Preparing Your Body for a Long Cycle

Preparing Your Body for a Long Cycle

Taking on a cycling challenge for charity can initially seem like a convenient way of getting yourself fit while raising money for a good cause. After all, cycling is relatively low-impact compared to many other forms of exercise. However, in the case of a particularly lengthy cycle trip, such as our 136-mile Coast to Coast Cycle charity ride, it's crucial to check that your body is suitably prepared.

This advice should be heeded because, otherwise, you could too easily pick up an injury, as can happen if you engage in any kind of prolonged physical training. Cyclists can especially easily suffer discomfort in the back, knees, arms and shoulders, The Guardian notes. Carpal tunnel syndrome can be another common problem. So, how can you reduce the likelihood of such problems arising?

How to get moving before getting on the bike

In 2011, Yorkshire physiotherapist Alison Whiteley told The Guardian that a good training schedule is crucial for cyclists preparing to cover especially long distances and intensities. She explained: "Your body needs time to adapt to the stress of training. A lot of injuries occur when someone launches straight into a long-distance cycle rather than building it up over time."

Ronan McNamara, a Sligo-based bike fitting specialist, told the news site that these cyclists should, during training, "work on leg speed first, rather than power". He continued: "Start with high cadence on flat roads, rather than attempting huge hills before you have the strength to back it up."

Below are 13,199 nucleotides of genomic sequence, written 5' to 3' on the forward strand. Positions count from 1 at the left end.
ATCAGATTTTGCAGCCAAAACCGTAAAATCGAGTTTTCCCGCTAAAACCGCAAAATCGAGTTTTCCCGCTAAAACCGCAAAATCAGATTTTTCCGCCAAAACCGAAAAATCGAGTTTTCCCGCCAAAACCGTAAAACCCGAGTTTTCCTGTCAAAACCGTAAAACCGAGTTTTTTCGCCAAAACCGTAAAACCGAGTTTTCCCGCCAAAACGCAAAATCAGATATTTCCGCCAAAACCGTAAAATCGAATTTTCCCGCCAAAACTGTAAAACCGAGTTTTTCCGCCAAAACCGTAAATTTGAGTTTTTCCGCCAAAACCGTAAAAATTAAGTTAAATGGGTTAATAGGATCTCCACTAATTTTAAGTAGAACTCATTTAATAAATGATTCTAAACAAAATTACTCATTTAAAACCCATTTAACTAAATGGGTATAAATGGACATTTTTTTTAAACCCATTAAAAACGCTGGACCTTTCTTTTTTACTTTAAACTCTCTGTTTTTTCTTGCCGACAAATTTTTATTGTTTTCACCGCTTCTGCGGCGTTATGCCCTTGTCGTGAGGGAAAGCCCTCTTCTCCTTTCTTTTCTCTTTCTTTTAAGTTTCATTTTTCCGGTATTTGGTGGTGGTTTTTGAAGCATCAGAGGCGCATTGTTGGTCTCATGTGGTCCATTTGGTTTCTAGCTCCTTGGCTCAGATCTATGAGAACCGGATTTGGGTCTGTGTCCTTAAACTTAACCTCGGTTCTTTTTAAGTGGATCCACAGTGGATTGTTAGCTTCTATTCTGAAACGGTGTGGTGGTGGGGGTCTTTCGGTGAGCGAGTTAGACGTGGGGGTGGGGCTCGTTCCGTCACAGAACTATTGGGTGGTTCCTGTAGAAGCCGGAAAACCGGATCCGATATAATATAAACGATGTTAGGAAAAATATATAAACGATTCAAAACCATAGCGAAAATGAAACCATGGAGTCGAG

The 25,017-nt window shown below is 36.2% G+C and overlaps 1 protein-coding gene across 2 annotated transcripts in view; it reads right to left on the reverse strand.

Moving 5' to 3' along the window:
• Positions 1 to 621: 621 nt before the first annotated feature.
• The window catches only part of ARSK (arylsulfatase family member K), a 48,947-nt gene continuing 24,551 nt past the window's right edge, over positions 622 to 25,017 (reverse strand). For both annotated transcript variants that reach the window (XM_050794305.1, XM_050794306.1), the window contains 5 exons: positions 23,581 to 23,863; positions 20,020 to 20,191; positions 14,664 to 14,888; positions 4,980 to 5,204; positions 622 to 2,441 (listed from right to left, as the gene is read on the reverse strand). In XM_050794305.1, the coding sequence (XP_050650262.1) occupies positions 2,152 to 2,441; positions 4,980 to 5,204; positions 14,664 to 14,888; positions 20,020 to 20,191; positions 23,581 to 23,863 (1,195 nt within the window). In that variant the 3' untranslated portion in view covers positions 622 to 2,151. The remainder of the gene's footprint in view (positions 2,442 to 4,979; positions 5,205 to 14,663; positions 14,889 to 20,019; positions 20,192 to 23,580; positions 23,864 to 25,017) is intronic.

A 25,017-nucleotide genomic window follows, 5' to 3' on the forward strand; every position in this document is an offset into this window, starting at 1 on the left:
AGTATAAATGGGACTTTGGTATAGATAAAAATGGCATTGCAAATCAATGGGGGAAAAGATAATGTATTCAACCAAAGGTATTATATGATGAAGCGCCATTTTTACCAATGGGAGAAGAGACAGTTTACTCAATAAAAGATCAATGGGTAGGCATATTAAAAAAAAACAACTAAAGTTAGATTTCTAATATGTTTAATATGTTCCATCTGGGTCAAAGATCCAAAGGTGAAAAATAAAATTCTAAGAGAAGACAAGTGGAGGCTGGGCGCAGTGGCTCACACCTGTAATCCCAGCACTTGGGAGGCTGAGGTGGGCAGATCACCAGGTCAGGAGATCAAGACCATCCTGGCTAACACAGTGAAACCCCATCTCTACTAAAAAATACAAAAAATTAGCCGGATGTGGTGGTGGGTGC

Sports massage therapist Noeleen Tyrrell particularly recommended that cyclists take up yoga, explaining: "It builds strength and stamina as well as increasing awareness of what your body needs and when it needs it." Yoga and Pilates can help you develop core strength for protecting your back; they can also strengthen power in your legs.

Is a great cycling body made in the kitchen?

To a large extent, yes. A nutritious diet can boost your performance levels when you are on the bike. Also keep in mind that, with a particularly long bike ride, you need to sufficiently fuel yourself to give yourself the necessary endurance and stamina to complete the ride.

Despite the bad reputation that carbohydrates seem to have gathered among the nutrition-conscious, carbs would actually provide energy that you would need for getting through a lengthy cycle ride. Both the night before and morning after the ride, consume carbohydrates from foods such as whole-wheat bread, oatmeal and quinoa, LIVESTRONG.COM advises.

To prevent hunger pangs emerging during the ride, you should also eat good sources of protein - like milk, yoghurt and cheese - beforehand. Protein is also abundant in nut butter like peanut or almond butter, either of which you could spread on a whole-wheat pita or bagel.

If you have decided to join our Coast to Coast Cycle ride, which takes in beautiful mountainous areas of the Lake District and ends in Tynemouth, remember to also drink enough water both before and after the journey, for which you can easily register on our site. 

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